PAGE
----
“He uttered a low moan as he breathed the chill of this dark void, so desperately it seemed to represent the completion of a sinister process. The tears filled his mild eyes; something precious had passed away.”
James, Henry. “The Middle Years”. Henry James: Complete Stories: 1829-1898, ed. John Hollander and David Bromwich, The Library of America, 1996, 337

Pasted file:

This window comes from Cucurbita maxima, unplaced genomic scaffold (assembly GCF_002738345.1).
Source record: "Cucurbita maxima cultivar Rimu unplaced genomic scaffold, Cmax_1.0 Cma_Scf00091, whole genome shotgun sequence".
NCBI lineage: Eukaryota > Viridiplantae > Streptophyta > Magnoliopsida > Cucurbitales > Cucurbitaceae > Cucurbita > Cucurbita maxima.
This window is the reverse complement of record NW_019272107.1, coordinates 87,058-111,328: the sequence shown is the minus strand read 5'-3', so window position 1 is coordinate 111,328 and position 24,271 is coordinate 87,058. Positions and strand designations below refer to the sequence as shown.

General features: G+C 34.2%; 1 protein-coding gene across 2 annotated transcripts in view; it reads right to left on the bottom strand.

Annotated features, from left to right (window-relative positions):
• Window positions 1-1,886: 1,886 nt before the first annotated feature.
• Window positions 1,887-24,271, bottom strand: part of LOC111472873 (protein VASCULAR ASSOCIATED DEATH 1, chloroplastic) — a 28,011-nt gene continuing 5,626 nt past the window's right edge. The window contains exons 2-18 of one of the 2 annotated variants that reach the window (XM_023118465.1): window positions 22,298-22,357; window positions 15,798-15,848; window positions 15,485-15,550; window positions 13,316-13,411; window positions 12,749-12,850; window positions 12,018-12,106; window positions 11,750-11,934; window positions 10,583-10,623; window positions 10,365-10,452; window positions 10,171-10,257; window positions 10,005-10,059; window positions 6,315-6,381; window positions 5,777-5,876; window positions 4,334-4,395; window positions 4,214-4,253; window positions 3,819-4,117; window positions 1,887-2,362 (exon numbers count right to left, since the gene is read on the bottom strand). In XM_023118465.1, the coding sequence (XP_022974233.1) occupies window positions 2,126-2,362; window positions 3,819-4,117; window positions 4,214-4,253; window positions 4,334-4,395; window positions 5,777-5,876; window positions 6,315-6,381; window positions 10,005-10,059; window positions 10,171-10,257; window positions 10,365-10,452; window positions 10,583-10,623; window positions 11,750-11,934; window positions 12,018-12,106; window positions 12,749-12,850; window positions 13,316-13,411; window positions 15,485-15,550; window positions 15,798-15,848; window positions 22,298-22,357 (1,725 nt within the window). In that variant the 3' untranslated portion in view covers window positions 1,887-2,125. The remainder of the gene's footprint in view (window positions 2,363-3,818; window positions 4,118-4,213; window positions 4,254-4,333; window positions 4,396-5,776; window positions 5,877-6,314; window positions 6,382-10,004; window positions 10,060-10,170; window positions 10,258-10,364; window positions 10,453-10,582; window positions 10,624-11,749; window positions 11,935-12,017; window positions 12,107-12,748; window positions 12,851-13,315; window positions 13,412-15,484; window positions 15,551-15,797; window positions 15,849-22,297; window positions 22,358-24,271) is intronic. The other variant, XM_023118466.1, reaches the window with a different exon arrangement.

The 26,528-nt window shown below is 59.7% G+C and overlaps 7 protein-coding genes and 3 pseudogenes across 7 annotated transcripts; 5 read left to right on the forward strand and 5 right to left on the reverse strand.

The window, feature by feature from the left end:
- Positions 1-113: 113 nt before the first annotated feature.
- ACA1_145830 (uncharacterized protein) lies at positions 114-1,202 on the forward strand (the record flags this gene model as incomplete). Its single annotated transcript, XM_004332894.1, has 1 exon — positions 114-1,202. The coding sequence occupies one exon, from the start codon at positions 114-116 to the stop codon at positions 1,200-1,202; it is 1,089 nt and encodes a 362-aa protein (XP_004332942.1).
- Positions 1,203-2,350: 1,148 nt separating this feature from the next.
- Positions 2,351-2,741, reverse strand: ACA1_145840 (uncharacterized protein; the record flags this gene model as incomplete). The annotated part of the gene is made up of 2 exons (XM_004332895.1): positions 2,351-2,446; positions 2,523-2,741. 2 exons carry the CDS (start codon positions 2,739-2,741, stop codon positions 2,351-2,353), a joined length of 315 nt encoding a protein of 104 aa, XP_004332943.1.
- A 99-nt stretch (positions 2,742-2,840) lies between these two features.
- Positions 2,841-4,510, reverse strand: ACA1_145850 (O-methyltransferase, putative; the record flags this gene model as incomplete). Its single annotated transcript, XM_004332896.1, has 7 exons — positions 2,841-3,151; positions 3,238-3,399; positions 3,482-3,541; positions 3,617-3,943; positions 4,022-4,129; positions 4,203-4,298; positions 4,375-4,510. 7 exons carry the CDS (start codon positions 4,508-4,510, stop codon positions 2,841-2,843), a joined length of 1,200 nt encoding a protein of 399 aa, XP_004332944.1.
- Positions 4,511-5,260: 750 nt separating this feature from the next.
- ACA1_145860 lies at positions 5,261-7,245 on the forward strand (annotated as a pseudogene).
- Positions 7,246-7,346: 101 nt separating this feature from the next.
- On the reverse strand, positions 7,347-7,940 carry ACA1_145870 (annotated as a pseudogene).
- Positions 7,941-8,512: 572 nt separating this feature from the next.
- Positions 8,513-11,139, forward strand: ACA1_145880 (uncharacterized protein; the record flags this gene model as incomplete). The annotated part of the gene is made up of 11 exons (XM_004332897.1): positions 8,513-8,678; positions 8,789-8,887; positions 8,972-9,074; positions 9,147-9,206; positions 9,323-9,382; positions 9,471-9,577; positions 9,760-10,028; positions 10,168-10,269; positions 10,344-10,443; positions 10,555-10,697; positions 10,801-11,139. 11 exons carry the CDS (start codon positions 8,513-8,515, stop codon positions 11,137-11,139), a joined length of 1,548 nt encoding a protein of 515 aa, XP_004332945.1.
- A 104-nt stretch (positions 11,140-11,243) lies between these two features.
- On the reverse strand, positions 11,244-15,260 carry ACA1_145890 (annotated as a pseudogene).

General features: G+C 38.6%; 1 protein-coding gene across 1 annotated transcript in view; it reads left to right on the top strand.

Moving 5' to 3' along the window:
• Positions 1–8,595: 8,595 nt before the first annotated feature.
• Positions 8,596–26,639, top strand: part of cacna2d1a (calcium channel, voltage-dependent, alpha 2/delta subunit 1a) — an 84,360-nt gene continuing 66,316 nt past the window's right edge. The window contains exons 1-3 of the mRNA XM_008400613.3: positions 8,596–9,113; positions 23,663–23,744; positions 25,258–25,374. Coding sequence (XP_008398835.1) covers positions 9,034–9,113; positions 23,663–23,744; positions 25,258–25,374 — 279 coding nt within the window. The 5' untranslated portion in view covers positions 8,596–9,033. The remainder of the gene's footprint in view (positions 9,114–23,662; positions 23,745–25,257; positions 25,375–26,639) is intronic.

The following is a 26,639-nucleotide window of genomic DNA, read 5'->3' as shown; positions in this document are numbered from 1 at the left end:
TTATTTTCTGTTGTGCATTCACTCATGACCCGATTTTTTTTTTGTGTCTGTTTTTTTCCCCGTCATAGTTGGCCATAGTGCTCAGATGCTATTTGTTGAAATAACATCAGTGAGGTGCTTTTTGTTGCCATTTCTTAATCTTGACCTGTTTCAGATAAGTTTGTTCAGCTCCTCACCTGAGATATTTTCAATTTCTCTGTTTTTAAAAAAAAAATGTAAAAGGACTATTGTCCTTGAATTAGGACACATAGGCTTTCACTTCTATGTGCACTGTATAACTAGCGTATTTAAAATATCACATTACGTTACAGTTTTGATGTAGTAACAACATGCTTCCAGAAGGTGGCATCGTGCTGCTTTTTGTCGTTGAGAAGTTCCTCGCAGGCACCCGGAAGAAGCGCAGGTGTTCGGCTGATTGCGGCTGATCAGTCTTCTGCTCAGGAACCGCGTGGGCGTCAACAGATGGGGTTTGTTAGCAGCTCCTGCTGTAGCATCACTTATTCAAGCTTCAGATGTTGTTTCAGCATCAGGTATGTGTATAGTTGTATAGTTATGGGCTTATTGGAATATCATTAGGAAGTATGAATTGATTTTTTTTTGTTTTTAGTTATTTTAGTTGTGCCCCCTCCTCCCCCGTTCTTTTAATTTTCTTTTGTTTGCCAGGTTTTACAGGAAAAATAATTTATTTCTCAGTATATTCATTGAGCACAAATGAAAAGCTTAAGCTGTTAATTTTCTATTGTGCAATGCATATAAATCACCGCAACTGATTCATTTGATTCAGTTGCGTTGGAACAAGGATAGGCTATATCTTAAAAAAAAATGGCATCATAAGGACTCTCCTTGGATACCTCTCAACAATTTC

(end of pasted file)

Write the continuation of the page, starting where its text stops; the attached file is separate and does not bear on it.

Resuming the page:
I find the sense of tragic acceptance of this passage particularly interesting because of the way Dencombe’s grieving actions correlate with the closure he is so desperately seeking and the way that the process is described by the narrator as “sinister.” The syntax of the passage reveals his emotions by initially stating how he “uttered a low moan,” almost a sorrowful sigh, and that this represents the acceptance of this loss, more so how desperate he is to have closure. It then escalates to tears when further realization reaches him. Observing Dencombe, we too, experience this deep whirlpool and rush of emotions and in a sense, grieve with him. We are able to also observe this inner battle he is experiencing. This passage is multifaceted in a sense that emotions such as desperation and acceptance are co-existing but are almost at battle with one another.